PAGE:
developed for same displacement as commonplace Otto Cycle engine
yet much better use of fuel) and general engineering qualities.
The notorious electrical bits allow some of the others. A Prius
doesn't break down easily into "this only does that". Parts are
idiosyncratic for more than one reason, often as not.
Day-to-day: engine properly warmed; tyres at right pressure; how
it is driven and maintained; type of fuel.
Reducing the amount of time the engine runs at very low efficiency is the
big one. As the topic illustrates, the present Toyota system isn't very
aggresive at that but it still shuts the engine down and uses electrics
enough of the time to avoid wasting about half the gasoline in low speed
With more powerful electrics (and especially if it becomes practical to
include battery power that will carry a car at full load over major mountain
ranges) the engine can also be downsized. Accelerator response and passing
are the rightful domain of electric power, rather than increasing engine
power and thus reducing efficiency even more in normal use; that darned
Second Law of Thermodynamics again.
It is my belief that you are misrepresenting what I said, taken out of
context. I will try it this way: I generate a certain amount of energy
stored in the batteries, and only use less of that than I would like.
You can view the NHW20 Prius battery charge levels at:
You'd know if you regenerated too much energy by your Prius trying to
get rid of extra charge. People who have just come down a long
downhill (mountain) often report that at a stop their engine will
cycle on/off repeatedly. The Prius will try to bleed off the high SOC
by having one of the electric motors repeatedly start and spin the
(Also, if the hybrid battery cannot accept any more charge, it simply
will not. You will no longer have regenerative braking, and will be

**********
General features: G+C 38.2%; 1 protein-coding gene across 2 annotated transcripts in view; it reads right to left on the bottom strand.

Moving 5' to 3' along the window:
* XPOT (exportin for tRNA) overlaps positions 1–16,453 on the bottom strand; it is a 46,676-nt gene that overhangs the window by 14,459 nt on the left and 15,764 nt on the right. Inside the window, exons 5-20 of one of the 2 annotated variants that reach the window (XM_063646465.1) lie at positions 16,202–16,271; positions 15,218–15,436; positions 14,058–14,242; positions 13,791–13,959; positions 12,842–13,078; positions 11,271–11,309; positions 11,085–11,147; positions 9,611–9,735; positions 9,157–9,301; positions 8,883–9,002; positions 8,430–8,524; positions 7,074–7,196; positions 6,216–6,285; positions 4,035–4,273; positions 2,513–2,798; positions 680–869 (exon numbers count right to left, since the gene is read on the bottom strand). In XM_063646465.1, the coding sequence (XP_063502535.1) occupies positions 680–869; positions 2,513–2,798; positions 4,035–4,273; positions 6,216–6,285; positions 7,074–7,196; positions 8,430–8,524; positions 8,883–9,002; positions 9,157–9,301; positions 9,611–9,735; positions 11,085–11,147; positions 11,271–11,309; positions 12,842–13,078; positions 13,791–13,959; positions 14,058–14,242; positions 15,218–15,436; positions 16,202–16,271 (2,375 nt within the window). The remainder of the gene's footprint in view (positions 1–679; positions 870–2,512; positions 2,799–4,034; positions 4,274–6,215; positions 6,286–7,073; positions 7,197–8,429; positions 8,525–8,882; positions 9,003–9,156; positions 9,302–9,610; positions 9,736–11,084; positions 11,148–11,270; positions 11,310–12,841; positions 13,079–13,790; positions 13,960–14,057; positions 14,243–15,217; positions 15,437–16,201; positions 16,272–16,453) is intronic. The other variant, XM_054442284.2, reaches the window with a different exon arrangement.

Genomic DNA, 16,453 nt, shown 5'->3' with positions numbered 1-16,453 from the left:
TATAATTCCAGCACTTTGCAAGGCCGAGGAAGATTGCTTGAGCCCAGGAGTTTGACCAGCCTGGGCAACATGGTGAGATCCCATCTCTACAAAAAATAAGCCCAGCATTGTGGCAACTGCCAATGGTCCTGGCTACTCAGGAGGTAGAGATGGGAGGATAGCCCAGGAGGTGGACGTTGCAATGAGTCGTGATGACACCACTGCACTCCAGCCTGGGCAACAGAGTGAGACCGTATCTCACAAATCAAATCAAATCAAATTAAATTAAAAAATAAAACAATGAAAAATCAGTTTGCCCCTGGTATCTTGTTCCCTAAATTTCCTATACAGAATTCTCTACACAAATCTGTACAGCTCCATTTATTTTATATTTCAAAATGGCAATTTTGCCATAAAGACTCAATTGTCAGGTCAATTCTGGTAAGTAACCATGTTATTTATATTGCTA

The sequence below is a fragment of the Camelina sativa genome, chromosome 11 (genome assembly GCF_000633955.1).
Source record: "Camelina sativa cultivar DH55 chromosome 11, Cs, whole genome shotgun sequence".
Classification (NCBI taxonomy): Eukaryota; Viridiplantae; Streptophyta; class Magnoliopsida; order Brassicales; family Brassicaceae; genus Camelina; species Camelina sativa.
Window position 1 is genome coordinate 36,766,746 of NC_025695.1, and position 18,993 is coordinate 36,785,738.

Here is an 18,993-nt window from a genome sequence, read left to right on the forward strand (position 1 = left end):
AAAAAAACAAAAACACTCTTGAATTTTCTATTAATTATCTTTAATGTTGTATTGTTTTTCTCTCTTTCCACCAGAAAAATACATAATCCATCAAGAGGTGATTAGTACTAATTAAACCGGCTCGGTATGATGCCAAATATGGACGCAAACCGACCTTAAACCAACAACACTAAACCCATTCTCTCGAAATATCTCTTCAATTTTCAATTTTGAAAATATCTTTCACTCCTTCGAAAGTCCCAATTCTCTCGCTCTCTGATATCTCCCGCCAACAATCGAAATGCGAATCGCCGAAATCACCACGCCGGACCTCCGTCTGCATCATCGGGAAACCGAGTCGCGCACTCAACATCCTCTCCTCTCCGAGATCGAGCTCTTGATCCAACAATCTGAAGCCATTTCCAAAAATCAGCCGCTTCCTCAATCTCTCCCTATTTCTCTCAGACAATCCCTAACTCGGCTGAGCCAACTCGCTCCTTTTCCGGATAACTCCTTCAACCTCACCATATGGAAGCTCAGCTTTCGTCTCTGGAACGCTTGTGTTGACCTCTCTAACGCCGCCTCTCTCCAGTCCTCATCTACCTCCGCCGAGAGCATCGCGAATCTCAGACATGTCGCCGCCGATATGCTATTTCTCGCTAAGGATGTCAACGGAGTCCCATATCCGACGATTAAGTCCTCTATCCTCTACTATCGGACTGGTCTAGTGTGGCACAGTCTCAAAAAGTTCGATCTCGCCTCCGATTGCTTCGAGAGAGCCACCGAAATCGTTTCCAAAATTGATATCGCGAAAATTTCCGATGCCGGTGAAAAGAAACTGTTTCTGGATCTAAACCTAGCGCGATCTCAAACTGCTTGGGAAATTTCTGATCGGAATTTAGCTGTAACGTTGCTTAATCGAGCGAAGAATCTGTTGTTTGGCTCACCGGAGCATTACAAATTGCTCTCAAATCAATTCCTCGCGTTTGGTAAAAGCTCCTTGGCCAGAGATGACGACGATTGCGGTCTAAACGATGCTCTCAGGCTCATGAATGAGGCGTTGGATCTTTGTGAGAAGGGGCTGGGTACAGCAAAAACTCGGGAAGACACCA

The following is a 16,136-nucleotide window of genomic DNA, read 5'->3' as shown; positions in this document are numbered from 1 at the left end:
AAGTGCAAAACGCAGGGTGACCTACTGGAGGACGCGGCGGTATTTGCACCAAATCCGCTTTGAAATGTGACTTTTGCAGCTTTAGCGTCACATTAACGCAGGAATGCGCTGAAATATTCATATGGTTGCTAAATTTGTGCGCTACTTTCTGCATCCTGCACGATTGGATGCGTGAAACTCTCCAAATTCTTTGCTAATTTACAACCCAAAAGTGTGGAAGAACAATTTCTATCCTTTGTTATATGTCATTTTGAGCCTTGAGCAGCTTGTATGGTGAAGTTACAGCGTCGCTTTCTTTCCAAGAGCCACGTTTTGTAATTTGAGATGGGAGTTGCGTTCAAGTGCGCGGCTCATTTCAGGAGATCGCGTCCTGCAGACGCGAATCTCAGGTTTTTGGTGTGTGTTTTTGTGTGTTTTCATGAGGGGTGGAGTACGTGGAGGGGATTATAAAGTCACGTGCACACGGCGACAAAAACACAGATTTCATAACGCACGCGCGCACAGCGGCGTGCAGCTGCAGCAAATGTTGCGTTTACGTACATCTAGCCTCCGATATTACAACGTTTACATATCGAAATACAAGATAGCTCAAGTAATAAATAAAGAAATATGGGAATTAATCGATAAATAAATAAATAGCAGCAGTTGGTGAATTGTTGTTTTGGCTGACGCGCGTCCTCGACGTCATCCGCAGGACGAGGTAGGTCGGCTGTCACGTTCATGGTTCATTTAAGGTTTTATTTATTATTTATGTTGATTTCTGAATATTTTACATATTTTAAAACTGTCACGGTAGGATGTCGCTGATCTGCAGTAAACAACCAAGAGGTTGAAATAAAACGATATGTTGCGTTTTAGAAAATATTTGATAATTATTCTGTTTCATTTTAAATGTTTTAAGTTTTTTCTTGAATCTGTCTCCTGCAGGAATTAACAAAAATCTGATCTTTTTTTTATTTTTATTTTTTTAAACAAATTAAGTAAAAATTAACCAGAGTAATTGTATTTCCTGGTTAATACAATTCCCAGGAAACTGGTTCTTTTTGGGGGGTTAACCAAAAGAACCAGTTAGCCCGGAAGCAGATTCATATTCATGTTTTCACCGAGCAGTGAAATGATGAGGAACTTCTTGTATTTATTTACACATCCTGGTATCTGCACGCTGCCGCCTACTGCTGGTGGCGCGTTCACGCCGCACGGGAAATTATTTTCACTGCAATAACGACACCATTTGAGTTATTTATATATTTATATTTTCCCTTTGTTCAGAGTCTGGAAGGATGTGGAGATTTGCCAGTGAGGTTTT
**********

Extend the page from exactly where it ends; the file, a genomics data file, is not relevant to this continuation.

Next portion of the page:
switched to a higher percentage of conventional hydrolic braking.)
If you are just driving around in the green and don't notice anything
else different, then you aren't regenerating more than you can use...
Now that is a website I had not found yet. I will go back to that for a
read, but now right now (bookmarked). Thanks plenty.
My point is just a little bit off from what you are saying (and thanks for
saying it). My angle is that I would like the Prius to use the electric
motor moreso than it does now. I believe that I generate enough that it
ought to do that.
As most have said, the battery has to be charged above a specific threshold
for the ICE to turn off. I have found that you also need to be in cruise
control. Normal driving with foot on the accelerator just doesn't produce
electric-only operation except at very slow side-street speeds. I guess
that's because the Prius computer doesn't trust human beings to drive at a
single fixed speed. My favorite EV speed in cruise control is 34 MPH.
To make sure the battery is charged and ready for EV operation, you need to
apply fairly heavy braking from freeway speed.. Just slowing down slowly
doesn't charge up the battery very efficiently. Unfortunately this kind of
driving is uncomfortable for passengers, so don't do it unless you're alone.
Also, make sure you brake *before* you hit a curve or encounter cross
Doesn't the cruise control need to be reset when the speed drops below a
certain MPH? It does on my Sienna and I believe I read that it does on
the Prius too.
Ah - I found it: "Slowing down to less than 24 MPH (39 km/h) will cause
the cruise-control "resume" memory to reset. So if you have to slow down
or stop, you'll need to set the speed again." - From the Toyota Prius User
So how do you start and accelerate in cruise control in the Prius? What
is the trick?
Also, I have found that normal operation in my Prius keeps the battery
charge near the top of the blue range and often in the green range. There
is no need to perform abnormal braking stunts to ensure adequate battery
Can't answer the "how to start in cruise" part: never tried. If
you think about it, start and/or accelerate are not big parts of
Changing cruise speed I do by the book: flip cruise lever up (+1
mph) or down (-1 mph).
That's just it, I don't think you can. I do see this as a Toyota flaw.
In my Jeep it remembers what the cruise was set at so after paying a toll
you can just go back to the former speed without needing to find it again.
Since that one is a 5-speed, I cannot try to have it go from the startup.
And, yep, changing the cruise speed is just as you note.
I guess every manufacturer does it differently. Honda cruise control
will remember the speed until you shut off the engine or at least the
CC master switch. However, the CC cannot be engaged at speeds below
~20 mph. I think they want to prevent someone from inadvertently
engaging the CC and having the car jump from a stationary position.